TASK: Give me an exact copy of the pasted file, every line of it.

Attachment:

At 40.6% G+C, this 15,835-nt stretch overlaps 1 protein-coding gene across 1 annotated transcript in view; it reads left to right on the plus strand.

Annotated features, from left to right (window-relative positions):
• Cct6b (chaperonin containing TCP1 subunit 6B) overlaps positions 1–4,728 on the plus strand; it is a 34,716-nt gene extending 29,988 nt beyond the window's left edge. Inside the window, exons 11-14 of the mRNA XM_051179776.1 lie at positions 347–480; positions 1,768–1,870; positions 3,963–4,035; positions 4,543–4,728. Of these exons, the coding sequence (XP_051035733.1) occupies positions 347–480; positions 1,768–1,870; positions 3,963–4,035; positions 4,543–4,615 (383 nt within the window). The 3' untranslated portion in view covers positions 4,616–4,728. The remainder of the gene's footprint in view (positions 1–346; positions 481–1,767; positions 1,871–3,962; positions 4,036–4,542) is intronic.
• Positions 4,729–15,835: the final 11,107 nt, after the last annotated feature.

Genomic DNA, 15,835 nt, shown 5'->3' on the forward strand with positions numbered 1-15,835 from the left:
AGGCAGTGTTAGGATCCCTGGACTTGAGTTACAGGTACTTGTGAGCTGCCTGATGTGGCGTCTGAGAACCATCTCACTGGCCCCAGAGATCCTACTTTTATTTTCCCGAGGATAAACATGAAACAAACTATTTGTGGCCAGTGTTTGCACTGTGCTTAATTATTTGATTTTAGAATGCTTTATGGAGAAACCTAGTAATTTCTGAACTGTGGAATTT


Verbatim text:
At 40.6% G+C, this 15,835-nt stretch overlaps 1 protein-coding gene across 1 annotated transcript in view; it reads left to right on the plus strand.

Annotated features, from left to right (window-relative positions):
• Cct6b (chaperonin containing TCP1 subunit 6B) overlaps positions 1–4,728 on the plus strand; it is a 34,716-nt gene extending 29,988 nt beyond the window's left edge. Inside the window, exons 11-14 of the mRNA XM_051179776.1 lie at positions 347–480; positions 1,768–1,870; positions 3,963–4,035; positions 4,543–4,728. Of these exons, the coding sequence (XP_051035733.1) occupies positions 347–480; positions 1,768–1,870; positions 3,963–4,035; positions 4,543–4,615 (383 nt within the window). The 3' untranslated portion in view covers positions 4,616–4,728. The remainder of the gene's footprint in view (positions 1–346; positions 481–1,767; positions 1,871–3,962; positions 4,036–4,542) is intronic.
• Positions 4,729–15,835: the final 11,107 nt, after the last annotated feature.

Genomic DNA, 15,835 nt, shown 5'->3' on the forward strand with positions numbered 1-15,835 from the left:
AGGCAGTGTTAGGATCCCTGGACTTGAGTTACAGGTACTTGTGAGCTGCCTGATGTGGCGTCTGAGAACCATCTCACTGGCCCCAGAGATCCTACTTTTATTTTCCCGAGGATAAACATGAAACAAACTATTTGTGGCCAGTGTTTGCACTGTGCTTAATTATTTGATTTTAGAATGCTTTATGGAGAAACCTAGTAATTTCTGAACTGTGGAATTT